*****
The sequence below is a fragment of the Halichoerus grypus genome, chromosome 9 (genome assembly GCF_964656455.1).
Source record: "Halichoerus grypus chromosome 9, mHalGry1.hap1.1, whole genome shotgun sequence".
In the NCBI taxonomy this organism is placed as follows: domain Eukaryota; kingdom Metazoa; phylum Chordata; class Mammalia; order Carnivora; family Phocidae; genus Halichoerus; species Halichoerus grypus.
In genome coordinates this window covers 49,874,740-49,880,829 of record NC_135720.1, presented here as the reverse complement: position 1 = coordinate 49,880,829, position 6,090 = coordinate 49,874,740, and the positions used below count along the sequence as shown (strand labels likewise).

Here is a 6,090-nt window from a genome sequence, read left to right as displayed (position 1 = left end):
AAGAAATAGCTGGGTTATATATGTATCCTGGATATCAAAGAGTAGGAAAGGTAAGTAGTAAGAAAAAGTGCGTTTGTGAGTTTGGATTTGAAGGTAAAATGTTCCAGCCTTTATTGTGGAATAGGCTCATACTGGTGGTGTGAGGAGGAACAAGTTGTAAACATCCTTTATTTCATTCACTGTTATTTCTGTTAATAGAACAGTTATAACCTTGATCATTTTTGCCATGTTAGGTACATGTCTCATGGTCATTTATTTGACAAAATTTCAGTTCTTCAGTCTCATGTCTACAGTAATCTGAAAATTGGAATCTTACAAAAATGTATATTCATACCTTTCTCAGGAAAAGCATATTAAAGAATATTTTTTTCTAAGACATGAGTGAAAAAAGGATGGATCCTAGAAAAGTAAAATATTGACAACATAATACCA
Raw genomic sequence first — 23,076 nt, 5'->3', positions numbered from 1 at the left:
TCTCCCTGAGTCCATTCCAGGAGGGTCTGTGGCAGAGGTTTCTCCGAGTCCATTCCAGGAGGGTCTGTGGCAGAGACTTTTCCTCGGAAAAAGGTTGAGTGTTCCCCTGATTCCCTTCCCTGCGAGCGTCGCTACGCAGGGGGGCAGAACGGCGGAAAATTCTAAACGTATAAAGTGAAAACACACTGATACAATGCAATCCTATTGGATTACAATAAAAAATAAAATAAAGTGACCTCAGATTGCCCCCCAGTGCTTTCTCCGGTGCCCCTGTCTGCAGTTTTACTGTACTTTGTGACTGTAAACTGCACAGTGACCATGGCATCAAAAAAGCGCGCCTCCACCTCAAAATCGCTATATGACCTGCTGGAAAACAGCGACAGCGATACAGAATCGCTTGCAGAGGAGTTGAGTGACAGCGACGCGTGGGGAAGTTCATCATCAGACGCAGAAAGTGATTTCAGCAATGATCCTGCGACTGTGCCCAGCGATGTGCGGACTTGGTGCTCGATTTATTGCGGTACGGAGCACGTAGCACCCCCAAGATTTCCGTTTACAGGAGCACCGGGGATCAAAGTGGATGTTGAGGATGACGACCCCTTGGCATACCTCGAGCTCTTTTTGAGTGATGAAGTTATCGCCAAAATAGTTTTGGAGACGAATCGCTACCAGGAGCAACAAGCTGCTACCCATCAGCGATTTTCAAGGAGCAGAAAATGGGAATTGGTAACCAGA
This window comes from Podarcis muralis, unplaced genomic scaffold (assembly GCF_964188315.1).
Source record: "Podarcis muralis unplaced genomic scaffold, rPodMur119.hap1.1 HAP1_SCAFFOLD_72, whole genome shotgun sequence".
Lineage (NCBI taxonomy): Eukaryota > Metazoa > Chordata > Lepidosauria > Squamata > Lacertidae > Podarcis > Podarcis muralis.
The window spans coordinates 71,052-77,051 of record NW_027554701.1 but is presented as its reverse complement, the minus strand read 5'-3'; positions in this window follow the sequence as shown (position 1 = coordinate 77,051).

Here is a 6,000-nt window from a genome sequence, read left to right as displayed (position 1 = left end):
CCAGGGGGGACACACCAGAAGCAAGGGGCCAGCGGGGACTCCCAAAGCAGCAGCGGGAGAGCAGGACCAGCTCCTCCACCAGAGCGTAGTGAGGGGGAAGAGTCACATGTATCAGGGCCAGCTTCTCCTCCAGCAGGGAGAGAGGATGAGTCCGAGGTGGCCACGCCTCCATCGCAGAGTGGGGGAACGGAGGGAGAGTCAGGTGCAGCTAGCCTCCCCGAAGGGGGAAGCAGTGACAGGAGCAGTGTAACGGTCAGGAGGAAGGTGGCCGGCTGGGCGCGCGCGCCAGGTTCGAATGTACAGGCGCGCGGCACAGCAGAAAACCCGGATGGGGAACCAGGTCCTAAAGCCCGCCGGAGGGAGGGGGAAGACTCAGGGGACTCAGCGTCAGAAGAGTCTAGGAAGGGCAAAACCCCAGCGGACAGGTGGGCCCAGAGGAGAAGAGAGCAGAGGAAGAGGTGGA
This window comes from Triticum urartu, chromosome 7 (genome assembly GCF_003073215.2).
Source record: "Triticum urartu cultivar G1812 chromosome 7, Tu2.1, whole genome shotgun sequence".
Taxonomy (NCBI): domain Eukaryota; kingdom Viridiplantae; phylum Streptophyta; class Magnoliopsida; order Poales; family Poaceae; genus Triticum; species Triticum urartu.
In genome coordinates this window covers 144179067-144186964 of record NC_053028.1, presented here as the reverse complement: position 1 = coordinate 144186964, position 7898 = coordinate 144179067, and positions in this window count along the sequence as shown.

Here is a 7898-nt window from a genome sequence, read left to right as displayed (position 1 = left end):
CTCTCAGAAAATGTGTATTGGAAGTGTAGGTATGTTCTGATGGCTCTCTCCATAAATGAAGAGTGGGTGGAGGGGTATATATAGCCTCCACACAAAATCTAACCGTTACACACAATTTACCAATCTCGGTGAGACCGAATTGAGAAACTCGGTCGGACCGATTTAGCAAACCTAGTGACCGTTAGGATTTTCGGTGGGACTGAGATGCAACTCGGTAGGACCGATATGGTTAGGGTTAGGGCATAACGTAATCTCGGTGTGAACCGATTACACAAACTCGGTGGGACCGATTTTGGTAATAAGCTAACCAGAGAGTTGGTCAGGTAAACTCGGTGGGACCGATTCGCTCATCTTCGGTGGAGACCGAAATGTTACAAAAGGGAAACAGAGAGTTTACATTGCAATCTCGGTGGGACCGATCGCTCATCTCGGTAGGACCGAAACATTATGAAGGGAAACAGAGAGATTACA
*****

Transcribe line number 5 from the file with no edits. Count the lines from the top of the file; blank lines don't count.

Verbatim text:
Here is a 6,090-nt window from a genome sequence, read left to right as displayed (position 1 = left end):